Sometimes you just need to read a book that you can get through in one sitting. And that is exactly what I got with Jessica Verdi's debut My Life After Now. There are so many reasons why I read this one so quickly: It hooked me from the beginning, it was an emotional read that had me in tears most of the time, it was about something that not a lot of authors have written about.
I wanted this review to be a completely spoiler free, and not reveal what Lucy is dealing with, I don't know that it's supposed to be this grand secret but it's not in the synopsis and I thought I shouldn't, but all you have to do is go to the book's Goodreads page and that'll give everything away. So be warned.
First things first- this is an issues book. So if you are
Lucy our female protagonist has a pretty charmed life. Two dad's who love her, she's got the perfect boyfriend and she's a rising star ( a shoo in for her school's production of Romeo and Juliette). But all of that comes crashing down when she's not cast as Juliette and her boyfriend dumps her for her competition and on top of all that her estranged mother shows up so Lucy loses it. And like most teenagers, Lucy goes out for a night on the town with her two best friends. It is here that Lucy makes some not so great decisions and ends up spending the night with a stranger and it is here that she contracts the HIV virus.
What is important to realize and Verdi does a fantastic job of relaying is that being HIV positive does not mean you have AIDS. They are not one in the same. HIV will someday morph into AIDS, but it's not AIDS. As an adult reader reading this young adult novel, I knew that, but I couldn't explain to you how it the two things were not the same. My Life After Now does a fantastic job of differentiating the two in a way that most teenagers will be able to understand.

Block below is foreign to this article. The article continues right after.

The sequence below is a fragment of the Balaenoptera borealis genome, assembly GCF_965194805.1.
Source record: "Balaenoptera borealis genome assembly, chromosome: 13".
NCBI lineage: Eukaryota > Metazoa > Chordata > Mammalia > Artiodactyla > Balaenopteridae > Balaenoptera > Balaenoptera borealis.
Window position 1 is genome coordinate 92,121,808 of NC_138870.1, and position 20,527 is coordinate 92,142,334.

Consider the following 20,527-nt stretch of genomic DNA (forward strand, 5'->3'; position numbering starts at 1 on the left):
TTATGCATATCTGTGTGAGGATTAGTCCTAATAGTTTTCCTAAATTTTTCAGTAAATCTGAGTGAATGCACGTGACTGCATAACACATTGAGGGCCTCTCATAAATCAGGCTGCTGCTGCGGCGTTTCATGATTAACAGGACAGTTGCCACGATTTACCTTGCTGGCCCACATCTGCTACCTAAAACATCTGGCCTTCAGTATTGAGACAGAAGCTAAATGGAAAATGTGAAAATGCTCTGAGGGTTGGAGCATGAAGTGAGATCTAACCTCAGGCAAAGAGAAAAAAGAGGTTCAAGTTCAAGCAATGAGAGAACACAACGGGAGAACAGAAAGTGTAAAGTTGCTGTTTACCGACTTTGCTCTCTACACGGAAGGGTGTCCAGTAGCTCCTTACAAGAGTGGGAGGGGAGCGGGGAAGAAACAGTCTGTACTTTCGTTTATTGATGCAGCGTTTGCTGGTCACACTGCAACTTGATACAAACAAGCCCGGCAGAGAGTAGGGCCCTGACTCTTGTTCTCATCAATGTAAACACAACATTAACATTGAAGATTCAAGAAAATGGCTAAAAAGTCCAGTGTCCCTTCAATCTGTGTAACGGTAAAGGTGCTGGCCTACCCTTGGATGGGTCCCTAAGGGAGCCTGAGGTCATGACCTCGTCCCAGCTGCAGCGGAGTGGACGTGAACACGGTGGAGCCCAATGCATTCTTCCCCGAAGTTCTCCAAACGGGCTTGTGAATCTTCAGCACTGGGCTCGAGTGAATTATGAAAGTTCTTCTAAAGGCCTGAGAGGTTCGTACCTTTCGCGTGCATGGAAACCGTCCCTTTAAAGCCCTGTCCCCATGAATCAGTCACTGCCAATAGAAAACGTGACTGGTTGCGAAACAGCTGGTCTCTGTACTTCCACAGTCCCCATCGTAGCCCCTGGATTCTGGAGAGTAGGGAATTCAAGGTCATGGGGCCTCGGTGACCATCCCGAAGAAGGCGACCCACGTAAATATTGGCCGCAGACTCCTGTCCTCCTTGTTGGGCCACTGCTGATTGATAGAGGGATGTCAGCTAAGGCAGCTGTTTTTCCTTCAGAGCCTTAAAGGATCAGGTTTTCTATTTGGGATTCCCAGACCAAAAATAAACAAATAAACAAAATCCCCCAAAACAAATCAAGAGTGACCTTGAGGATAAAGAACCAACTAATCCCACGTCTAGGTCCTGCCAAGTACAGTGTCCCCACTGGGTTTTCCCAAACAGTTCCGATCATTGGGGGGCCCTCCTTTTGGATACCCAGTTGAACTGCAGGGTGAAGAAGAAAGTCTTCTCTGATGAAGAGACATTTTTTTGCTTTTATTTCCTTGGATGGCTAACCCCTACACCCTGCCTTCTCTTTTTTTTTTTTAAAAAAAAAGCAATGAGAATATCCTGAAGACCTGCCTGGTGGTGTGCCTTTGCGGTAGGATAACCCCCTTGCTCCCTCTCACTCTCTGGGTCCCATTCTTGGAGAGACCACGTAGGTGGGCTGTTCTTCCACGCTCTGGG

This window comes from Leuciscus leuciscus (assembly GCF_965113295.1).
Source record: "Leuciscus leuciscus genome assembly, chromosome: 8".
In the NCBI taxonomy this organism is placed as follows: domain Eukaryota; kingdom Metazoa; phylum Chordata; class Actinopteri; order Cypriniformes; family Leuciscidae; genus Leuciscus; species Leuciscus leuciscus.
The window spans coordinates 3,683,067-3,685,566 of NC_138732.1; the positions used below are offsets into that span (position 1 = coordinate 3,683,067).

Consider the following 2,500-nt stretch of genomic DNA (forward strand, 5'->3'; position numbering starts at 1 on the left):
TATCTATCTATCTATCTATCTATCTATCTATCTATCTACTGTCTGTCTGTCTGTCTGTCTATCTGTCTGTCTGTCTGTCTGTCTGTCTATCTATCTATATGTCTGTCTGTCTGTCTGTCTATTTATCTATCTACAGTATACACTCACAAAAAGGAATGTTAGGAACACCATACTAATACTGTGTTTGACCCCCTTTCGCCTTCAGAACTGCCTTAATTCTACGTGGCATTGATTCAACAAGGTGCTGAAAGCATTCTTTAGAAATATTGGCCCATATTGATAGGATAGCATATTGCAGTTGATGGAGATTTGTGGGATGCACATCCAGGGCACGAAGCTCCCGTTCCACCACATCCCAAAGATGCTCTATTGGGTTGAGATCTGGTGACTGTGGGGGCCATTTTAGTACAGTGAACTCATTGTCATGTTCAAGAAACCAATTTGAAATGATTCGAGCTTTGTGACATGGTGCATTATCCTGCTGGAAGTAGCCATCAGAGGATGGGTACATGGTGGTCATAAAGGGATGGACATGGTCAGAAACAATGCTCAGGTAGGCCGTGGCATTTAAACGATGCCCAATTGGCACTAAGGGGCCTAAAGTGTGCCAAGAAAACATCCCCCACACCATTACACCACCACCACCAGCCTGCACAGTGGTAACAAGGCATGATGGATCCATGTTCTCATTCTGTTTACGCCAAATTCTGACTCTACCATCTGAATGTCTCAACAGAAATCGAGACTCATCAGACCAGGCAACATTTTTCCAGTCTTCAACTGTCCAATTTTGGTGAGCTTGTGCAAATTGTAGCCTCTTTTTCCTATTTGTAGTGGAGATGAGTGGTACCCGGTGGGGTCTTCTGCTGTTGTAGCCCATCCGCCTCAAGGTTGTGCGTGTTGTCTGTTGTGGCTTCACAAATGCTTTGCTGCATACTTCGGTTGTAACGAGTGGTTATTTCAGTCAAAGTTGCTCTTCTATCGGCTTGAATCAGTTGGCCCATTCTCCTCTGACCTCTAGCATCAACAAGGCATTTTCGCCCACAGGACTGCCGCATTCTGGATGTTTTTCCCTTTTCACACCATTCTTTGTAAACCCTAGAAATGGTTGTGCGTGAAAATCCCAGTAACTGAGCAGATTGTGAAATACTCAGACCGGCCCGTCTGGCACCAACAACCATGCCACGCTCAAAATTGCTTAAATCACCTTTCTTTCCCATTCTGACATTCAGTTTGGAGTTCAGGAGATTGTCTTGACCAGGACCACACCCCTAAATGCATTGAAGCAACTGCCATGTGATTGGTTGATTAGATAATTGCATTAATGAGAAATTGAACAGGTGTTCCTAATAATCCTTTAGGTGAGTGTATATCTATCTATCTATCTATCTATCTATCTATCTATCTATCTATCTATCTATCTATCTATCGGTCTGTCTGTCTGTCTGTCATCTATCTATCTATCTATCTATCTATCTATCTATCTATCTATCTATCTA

Lucy's reaction upon finding out she has contracted the virus is extremely heartbreaking and naturally she enters a state of denial. Initially this bothered me ( I remember yelling at her- you need to tell you dads they can help you). But realistically Lucy needed to come to terms with this on her own. I was little frustrated though with who she chose to tell first- this did not sit well with me. When Lucy did tell her dads what was going on in her life was one of the most heart wrenching scenes I have ever read. I could feel her fathers anger, their heartbreak and their devastation. Their baby's life was changed forever and they couldn't do anything about it. Thinking about it now, causes me to blink back tears. Lucy's fathers are one of my favourite things about this book. They take charge in a way that Lucy cannot. They are her rocks and it's a beautiful thing.
Overall, My Life After Now is a fantastic novel that I think all teens...everyone should read. HIV/AIDS isn't just for drug users and people living on the street, it doesn't discriminate that way. It could happen to you and Jessica Verdi forces that home with this book.
~Happy Reading Everyone!